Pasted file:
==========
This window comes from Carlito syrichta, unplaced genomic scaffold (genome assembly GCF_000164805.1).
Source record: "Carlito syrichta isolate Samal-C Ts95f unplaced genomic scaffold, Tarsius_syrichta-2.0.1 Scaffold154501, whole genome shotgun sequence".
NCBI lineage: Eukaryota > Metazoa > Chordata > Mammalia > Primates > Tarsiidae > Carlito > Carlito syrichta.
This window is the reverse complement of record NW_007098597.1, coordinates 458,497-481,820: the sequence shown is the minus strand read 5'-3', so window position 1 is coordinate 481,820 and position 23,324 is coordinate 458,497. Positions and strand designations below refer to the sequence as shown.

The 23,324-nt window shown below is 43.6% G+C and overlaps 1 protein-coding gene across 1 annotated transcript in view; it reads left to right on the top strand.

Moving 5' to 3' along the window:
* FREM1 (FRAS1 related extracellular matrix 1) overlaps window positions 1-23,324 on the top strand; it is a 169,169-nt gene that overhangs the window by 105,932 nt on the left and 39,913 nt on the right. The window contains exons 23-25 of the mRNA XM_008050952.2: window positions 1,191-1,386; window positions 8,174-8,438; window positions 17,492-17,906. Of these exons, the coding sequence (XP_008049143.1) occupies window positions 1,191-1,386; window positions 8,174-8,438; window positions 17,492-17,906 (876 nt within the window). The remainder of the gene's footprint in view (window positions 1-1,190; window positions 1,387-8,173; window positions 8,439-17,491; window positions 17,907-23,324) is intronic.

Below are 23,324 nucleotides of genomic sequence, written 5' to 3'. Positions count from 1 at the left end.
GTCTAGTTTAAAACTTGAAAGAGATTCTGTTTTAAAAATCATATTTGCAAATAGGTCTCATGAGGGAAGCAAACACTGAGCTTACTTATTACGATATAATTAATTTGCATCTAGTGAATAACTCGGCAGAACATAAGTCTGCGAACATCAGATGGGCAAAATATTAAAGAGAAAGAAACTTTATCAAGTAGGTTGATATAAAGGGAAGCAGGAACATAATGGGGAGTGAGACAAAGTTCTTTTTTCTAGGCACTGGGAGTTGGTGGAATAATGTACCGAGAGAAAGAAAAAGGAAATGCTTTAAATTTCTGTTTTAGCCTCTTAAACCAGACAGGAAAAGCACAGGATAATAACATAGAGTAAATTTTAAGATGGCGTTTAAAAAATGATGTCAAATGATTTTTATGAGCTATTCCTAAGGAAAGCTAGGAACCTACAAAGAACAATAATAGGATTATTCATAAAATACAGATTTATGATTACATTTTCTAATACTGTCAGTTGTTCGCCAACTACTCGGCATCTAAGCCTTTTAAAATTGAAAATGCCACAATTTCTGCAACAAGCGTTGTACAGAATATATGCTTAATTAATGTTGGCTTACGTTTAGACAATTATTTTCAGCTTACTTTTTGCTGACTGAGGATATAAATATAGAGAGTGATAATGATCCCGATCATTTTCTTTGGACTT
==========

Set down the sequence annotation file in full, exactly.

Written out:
This window comes from Carlito syrichta, unplaced genomic scaffold (genome assembly GCF_000164805.1).
Source record: "Carlito syrichta isolate Samal-C Ts95f unplaced genomic scaffold, Tarsius_syrichta-2.0.1 Scaffold154501, whole genome shotgun sequence".
NCBI lineage: Eukaryota > Metazoa > Chordata > Mammalia > Primates > Tarsiidae > Carlito > Carlito syrichta.
This window is the reverse complement of record NW_007098597.1, coordinates 458,497-481,820: the sequence shown is the minus strand read 5'-3', so window position 1 is coordinate 481,820 and position 23,324 is coordinate 458,497. Positions and strand designations below refer to the sequence as shown.

The 23,324-nt window shown below is 43.6% G+C and overlaps 1 protein-coding gene across 1 annotated transcript in view; it reads left to right on the top strand.

Moving 5' to 3' along the window:
* FREM1 (FRAS1 related extracellular matrix 1) overlaps window positions 1-23,324 on the top strand; it is a 169,169-nt gene that overhangs the window by 105,932 nt on the left and 39,913 nt on the right. The window contains exons 23-25 of the mRNA XM_008050952.2: window positions 1,191-1,386; window positions 8,174-8,438; window positions 17,492-17,906. Of these exons, the coding sequence (XP_008049143.1) occupies window positions 1,191-1,386; window positions 8,174-8,438; window positions 17,492-17,906 (876 nt within the window). The remainder of the gene's footprint in view (window positions 1-1,190; window positions 1,387-8,173; window positions 8,439-17,491; window positions 17,907-23,324) is intronic.

Below are 23,324 nucleotides of genomic sequence, written 5' to 3'. Positions count from 1 at the left end.
GTCTAGTTTAAAACTTGAAAGAGATTCTGTTTTAAAAATCATATTTGCAAATAGGTCTCATGAGGGAAGCAAACACTGAGCTTACTTATTACGATATAATTAATTTGCATCTAGTGAATAACTCGGCAGAACATAAGTCTGCGAACATCAGATGGGCAAAATATTAAAGAGAAAGAAACTTTATCAAGTAGGTTGATATAAAGGGAAGCAGGAACATAATGGGGAGTGAGACAAAGTTCTTTTTTCTAGGCACTGGGAGTTGGTGGAATAATGTACCGAGAGAAAGAAAAAGGAAATGCTTTAAATTTCTGTTTTAGCCTCTTAAACCAGACAGGAAAAGCACAGGATAATAACATAGAGTAAATTTTAAGATGGCGTTTAAAAAATGATGTCAAATGATTTTTATGAGCTATTCCTAAGGAAAGCTAGGAACCTACAAAGAACAATAATAGGATTATTCATAAAATACAGATTTATGATTACATTTTCTAATACTGTCAGTTGTTCGCCAACTACTCGGCATCTAAGCCTTTTAAAATTGAAAATGCCACAATTTCTGCAACAAGCGTTGTACAGAATATATGCTTAATTAATGTTGGCTTACGTTTAGACAATTATTTTCAGCTTACTTTTTGCTGACTGAGGATATAAATATAGAGAGTGATAATGATCCCGATCATTTTCTTTGGACTT